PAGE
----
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WTO opens investigation into alleged Chinese industrial subsidies

WTO opens investigation into alleged Chinese industrial subsidies

The World Trade Organization has opened a formal investigation into U.S. and Mexican allegations that China is providing illegal subsidies for a range of industries, officials said.
The two countries accuse Beijing of using WTO-prohibited tax breaks to encourage Chinese companies to boost exports, while imposing tax and tariff penalties to limit purchases of foreign products in China.
"We are concerned about a series of measures maintained by China that appear to constitute subsidies prohibited under WTO rules," U.S. trade lawyer Juan Millan told the WTO's dispute body Friday. "China offers tax refunds, reductions, and exemptions that appear to be contingent on a firm's use of domestic over imported products or on a firm's export performance."
Beijing, meanwhile, blocked a separate probe of its rules for protecting intellectual property rights. But the move will probably only delay the creation of a panel until the next meeting of the WTO's dispute body in September, when Washington can bring up the issue again.
Under WTO rules, a second request for an investigative panel is automatically granted.
The administration of U.S. President George W. Bush brought the two complaints to the global commerce body earlier this year amid pressure from the Democrat-controlled U.S. Congress to do something about America's soaring trade deficits and lost manufacturing jobs, which critics blame in part on unfair trade practices by foreign nations.
The U.S. trade deficit set a record for the fifth consecutive year in 2006 at US$765.3 billion (euro553.24 billion). The imbalance with China grew to US$232.5 billion (euro168.08 billion), the highest ever with a single country.
Mexico later joined the industrial subsidies dispute, saying its companies also have been hurt by Chinese rules. The WTO could take months _ and possibly years _ to reach a final ruling that would open the door to retaliatory sanctions.
"Mexico will look for ways to work with China with a view to reaching a negotiated solution," trade official Carlos Vejar said.
Beijing rejected all claims of wrongdoing.
"It is very disappointing and deeply regrettable that the United States and Mexico pursued this matter further," China said, adding that its regulations comply with international trade rules. "China will defend its position and interests."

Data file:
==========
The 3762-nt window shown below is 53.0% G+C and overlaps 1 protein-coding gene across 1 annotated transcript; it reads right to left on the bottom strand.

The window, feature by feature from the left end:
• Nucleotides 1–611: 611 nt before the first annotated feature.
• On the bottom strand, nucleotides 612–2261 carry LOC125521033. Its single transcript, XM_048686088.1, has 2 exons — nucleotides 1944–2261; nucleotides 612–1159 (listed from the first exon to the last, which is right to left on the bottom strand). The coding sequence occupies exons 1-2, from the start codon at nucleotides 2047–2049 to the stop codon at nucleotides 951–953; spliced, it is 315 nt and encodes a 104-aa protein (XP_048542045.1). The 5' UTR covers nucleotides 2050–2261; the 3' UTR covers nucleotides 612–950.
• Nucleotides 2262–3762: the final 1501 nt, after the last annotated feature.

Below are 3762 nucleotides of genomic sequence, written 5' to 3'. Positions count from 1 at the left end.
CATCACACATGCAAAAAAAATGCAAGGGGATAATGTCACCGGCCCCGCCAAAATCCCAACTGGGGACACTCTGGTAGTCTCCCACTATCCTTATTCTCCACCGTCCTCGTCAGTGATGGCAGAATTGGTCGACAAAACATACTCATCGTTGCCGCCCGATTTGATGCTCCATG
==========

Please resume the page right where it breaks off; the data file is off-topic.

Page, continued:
In the second case, over rampant product piracy in China, the U.S. announced earlier this month it would seek a WTO ruling after consultations with Beijing failed.
China is one of the world's biggest sources of illegally copied goods ranging from movies, music and designer clothes to sporting goods and medications. But the WTO's scope would be limited to whether Beijing has taken sufficient action to combat the intellectual property theft.
The U.S. says Beijing's lax enforcement of copyright and trademark protections costs American companies billions of dollars annually. It argues that China effectively provides a safe haven for pirates and counterfeiters by maintaining "excessively high" thresholds for criminal prosecution.
Beijing told the dispute body that it "always takes its commitments very serious, including those on intellectual property rights."
"China spares no efforts to enforce its IPR legislation with great success," it said, but added that it would not let itself be subject to regulations that go beyond what is required by the WTO.
More U.S.-China trade disputes are pending.
The two countries plan to hold another round of consultations over a U.S. complaint about Chinese restrictions on the sale of American movies, music and books that don't apply to Chinese products. Washington expanded its complaint last month to include what it says are similar discriminatory practices for music downloads and cinema rights that hurt Hollywood studios and U.S. Internet music providers such as Apple Inc.'s iTunes store.
A WTO panel is already examining a complaint by the United States and the 27-nation European Union on whether China maintains an illegal tax system to block imports of foreign-made auto parts into China. A first decision in the dispute _ which came as a five-year transition period following Beijing's 2001 entry into the WTO ended _ is expected late this year or early 2008.


Updated : 2020-12-05 02:52 GMT+08:00